COUNTING BACKWARDS: FROM TODAY TO YESTERDAY
July 2009: “Captain America” #50 (Ed Brubaker/Luke Ross)
Though this story focuses on the birthday of Bucky Barnes, this issue is visually dark from start to finish. Colorist Frank D’Armata gives the issue a cinematic sheen, all earth tones, yellow highlights, and red/orange explosions. Even Captain America’s costume is less blue than a murky blue/gray, giving a seriousness of purpose to a character who is flipping through the air fighting guys who look like Decepticons.
This issue also gives us flashbacks to earlier stages in Bucky’s life, and the portrayal of the young Private Barnes shows a hardscrabble teenager spending time in the brig for fighting with some soldiers. The violence in this issue — in both the flashbacks and the present day sequences — is cartoonish but with a sense of suffering. Master Man — Nazi supervillain — doesn’t shrug off a shield to the face. He cowers with a bloody nose, screaming in pain. Though Bucky is all smiles and cheerfulness, saying “What a pal” as he guns down the off-panel Nazi evildoers.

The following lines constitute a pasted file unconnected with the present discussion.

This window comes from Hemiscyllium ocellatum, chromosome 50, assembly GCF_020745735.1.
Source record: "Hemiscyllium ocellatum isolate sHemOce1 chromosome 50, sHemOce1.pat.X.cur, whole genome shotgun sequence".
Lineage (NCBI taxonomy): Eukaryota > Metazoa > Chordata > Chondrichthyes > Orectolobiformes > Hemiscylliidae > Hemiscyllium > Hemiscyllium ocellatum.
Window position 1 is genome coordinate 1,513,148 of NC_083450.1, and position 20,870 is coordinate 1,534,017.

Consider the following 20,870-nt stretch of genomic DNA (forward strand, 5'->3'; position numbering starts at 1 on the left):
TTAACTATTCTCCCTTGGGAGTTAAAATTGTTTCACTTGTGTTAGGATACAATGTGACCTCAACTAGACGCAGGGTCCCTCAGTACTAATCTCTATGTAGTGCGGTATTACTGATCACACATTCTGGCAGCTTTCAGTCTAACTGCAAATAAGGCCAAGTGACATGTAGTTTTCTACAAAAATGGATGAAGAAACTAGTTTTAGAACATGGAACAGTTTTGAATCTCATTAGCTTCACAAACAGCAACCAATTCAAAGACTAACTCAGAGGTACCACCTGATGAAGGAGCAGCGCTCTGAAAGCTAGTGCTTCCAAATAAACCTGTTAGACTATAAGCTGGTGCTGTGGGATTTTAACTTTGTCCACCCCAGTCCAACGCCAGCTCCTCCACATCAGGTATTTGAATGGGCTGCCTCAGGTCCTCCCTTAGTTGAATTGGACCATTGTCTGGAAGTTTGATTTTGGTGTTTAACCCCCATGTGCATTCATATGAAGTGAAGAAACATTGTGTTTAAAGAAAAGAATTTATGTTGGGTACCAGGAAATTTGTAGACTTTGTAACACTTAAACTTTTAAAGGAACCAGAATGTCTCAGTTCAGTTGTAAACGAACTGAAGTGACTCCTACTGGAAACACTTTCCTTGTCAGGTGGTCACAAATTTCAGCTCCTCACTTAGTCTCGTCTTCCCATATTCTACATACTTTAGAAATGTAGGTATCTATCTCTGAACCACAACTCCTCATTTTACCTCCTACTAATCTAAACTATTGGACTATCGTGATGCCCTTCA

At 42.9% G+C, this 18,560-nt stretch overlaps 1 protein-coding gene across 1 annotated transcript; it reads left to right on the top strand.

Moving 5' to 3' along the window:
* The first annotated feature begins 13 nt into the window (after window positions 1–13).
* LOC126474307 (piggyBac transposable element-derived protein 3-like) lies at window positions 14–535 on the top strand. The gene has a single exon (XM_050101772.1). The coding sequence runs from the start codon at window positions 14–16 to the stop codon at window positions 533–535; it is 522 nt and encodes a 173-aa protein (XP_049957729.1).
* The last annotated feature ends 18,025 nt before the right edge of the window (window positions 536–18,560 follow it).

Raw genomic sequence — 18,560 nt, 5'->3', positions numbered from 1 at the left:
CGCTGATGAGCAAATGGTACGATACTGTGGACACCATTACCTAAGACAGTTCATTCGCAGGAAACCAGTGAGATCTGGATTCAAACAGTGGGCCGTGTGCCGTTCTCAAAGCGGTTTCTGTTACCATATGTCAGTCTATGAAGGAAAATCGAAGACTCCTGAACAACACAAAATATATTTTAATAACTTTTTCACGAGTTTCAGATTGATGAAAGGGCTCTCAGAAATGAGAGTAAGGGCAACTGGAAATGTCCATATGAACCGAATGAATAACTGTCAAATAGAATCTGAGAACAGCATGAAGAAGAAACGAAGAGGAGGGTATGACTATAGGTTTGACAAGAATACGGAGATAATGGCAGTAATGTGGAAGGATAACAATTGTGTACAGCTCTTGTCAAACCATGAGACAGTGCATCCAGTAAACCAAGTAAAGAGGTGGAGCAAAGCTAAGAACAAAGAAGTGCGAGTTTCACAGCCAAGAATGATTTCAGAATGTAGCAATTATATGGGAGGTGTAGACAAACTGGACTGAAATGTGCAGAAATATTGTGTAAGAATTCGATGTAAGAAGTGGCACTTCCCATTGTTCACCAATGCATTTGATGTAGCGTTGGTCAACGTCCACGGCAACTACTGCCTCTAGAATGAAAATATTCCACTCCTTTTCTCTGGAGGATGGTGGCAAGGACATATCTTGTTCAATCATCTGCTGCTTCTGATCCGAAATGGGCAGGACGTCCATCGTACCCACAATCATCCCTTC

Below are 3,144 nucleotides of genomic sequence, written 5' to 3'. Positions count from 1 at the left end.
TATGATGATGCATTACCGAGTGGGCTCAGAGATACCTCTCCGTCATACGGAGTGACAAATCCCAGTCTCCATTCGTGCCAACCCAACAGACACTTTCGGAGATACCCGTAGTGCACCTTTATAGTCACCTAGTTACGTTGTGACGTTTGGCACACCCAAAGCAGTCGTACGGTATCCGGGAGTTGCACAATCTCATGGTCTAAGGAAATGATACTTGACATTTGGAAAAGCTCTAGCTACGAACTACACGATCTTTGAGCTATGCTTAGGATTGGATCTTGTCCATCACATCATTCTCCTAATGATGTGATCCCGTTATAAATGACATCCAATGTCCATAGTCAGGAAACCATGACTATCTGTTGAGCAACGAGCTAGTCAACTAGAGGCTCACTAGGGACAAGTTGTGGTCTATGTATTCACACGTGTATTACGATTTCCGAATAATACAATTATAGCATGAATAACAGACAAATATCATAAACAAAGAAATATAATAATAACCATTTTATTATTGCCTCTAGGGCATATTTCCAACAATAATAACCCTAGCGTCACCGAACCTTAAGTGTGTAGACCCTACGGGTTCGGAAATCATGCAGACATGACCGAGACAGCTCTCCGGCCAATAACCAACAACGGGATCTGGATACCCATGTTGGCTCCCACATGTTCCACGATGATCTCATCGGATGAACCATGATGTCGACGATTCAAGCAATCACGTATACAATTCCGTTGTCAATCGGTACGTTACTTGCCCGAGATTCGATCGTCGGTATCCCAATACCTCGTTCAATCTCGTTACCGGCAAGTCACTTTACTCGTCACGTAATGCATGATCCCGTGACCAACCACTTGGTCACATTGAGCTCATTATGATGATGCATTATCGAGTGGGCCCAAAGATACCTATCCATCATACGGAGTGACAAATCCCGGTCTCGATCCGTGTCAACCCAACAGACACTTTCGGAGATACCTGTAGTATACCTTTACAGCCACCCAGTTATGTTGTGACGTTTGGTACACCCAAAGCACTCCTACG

Thematically, this issue explores the concept of responsibility and family, with both of those themes interweaving in the final pages as the Avengers through Bucky a birthday party and his narration emphasizes how much he owes to Steve Rogers. Stylistically, this is a darkly cinematic issue with plenty of three-to-five-panel pages, and the flashbacks more conservatively laid out than the present day sequences.
Key scene or bit of dialogue: When the Watchdog soldier says, “you ain’t…the real Captain America,” Bucky Barnes as Cap replies, “Believe me, I know that better than anyone..but I’m tryin’.” Then he pistol whip the Watchdog soldier into unconsciousness.
The issue shows us a Captain America willing to do whatever it takes to live up to his responsibilities; it shows that superhero comics are violent and serious, but with an exaggerated view of both; it shows that comics are about using action to reveal character; and it shows that America must fear threats from within. That’s the snapshot of 2009.
July 1999: “Captain America” #19 (Mark Waid/Andy Kubert)